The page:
Where I grew up as a kid, we had volunteer firemen with no 100k retirement plans at age 50. The argument isn’t over whether or not these firemen or police or teachers are worthy of these wages, the argument is over whether or not we can justifiably pay private sector rates for jobs that could be filled for one third of their present cost. There is no problem filling the jobs, it’s the turnover rate that has to be dealt with, that is the trade-off with higher wages. Government unions always want more, Ronald Regan once said no, and meant it.

Of course in California, who runs the government, the unions or the legislature? Do you get the feeling that the unions can run the state into the ground? Of course, maybe they already have, and are keeping quiet--no need to panic anyone.

Copyright 2012 by Jim Brubaker

Monday, November 12, 2012

The Fiscal Cliff or "Hey Buddy Can You Spare a Dime?"

Mentally picture 4 or 5 dogs all pulling on a towel in different directions, this is Congress in action. The towel represents our budget. So when you come down to it, it’s not a very big towel. The consensus is, Congress needs a bigger towel. How we get there, is more taxes or print more dollars. Both do the job, but when you raise taxes, you can point to who raised them. But when you print dollars, you can’t blame Congress, that’s how the economy is, we live with inflation.

The real problem is that the benefits and entitlements take up almost the entire budget, and we have to borrow to pay the rest of the bills. The President doesn’t have to worry about reelection, but the Congress does; so none of the entitlements and benefits will be cut without a long drawn out fight. Whatever the compromise, it won’t even be close to enough to fix the existing problems of funding.

Figure that total tax collections next year, even with a tax the rich provision, will probably be far below this year’s totals. Remember we are not taxing rich people, only high wage earners. So a doctor making 250k, what does he do to limit tax liability? He forms a Limited Liability Corporation and pays himself about 60K a year and slaps the rest into a retirement fund. If you’re an oil company, forget American investments; drill where you get tax breaks.

State governments’ layoffs will start in the coming week (the election is over), government employees have to be given 90 days’ notice now. If you’re not part of the Police or Fire department, count on layoffs. The teachers will be thrown under the bus. The voting’s over; education is where the first cuts come.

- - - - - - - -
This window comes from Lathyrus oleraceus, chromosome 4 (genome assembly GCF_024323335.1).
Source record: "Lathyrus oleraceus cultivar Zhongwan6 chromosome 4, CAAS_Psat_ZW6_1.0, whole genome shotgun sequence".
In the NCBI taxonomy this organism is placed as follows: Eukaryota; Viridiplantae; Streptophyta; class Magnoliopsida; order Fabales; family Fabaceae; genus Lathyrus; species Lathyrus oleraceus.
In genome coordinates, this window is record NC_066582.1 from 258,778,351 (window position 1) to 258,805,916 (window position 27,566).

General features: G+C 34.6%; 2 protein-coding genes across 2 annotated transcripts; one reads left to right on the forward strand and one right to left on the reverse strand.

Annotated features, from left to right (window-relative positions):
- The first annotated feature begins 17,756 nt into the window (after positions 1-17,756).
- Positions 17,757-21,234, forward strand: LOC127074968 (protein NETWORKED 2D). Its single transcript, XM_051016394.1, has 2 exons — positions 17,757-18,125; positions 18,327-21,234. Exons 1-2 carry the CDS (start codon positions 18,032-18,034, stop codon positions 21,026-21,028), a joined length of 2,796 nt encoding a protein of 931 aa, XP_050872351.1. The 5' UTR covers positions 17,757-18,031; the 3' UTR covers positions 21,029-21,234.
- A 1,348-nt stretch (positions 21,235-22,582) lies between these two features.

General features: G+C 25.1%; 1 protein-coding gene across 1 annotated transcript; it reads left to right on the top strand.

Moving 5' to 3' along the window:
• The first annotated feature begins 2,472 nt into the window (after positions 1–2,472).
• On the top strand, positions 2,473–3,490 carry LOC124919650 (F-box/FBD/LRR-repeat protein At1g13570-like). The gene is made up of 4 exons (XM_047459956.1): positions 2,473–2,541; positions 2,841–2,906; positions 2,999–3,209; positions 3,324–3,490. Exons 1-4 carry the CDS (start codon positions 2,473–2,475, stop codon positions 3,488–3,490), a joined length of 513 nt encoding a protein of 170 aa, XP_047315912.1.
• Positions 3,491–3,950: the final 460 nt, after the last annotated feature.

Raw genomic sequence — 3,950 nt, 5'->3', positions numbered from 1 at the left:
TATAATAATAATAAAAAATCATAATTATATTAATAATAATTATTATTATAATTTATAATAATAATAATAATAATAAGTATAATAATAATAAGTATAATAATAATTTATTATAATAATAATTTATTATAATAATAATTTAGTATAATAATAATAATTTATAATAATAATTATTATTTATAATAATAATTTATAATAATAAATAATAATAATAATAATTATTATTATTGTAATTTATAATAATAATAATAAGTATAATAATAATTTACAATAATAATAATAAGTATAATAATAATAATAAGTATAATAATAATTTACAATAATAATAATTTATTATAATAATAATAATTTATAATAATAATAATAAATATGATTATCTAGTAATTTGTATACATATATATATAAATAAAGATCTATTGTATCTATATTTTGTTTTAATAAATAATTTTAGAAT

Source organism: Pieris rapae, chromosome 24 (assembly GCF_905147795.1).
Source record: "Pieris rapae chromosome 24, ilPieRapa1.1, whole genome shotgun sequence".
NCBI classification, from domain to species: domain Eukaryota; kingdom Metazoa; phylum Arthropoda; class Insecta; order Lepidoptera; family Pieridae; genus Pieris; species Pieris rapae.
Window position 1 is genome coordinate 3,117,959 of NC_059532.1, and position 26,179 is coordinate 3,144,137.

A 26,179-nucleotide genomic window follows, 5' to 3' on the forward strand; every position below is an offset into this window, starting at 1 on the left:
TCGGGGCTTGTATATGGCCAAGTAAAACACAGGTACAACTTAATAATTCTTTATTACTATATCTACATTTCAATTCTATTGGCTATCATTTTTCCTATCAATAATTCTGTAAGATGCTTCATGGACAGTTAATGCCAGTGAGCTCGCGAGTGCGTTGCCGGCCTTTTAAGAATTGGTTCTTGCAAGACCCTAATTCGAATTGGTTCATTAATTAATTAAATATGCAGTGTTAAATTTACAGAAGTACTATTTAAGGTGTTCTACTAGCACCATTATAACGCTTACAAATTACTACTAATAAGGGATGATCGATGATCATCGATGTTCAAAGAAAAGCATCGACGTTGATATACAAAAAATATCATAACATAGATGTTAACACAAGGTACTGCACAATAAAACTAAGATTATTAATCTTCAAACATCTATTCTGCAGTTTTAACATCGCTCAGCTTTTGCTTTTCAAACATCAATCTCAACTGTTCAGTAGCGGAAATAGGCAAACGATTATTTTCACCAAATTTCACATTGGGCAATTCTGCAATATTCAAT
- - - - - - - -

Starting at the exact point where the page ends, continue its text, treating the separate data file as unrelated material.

Congress wants to raise taxes on the rich and lower them on the middle class. It sounds great if you’re pandering for votes trying to get reelected. Do we dare assume that rich people are incredibly stupid and will pay more? It’s probably the middle class that is incredibly stupid. They believe Congress has done something constructive by extending the same tax cut another 4 years that will expire time and time again. And of course it will forever be called the Bush tax cut. Realistically, Congress has to drastically reduce entitlements by 50% and/or most probably double everyone’s taxes. That wouldn’t be a bad thing in a robust economy, but in this economy, neither is an option. A legislative solution to our fiscal problems doesn’t exist with the current thinking in place. Entitlements will not be addressed.

As if things couldn’t get worse, Obamacare, will start cutting into many wage earner’s paychecks . The national work week has now been (unofficially) reduced to 32 hours (part time workers don’t qualify for health benefits). And those that paid some federal taxes working 40 hours will now pay none (working less hours). Of course where you once had 4 employees working 40 hours you will pick up one new worker when we go to 32 hours. Your hourly wage stays the same, your paycheck is smaller, your standard of living drops, and more people will be employed--oh goodie!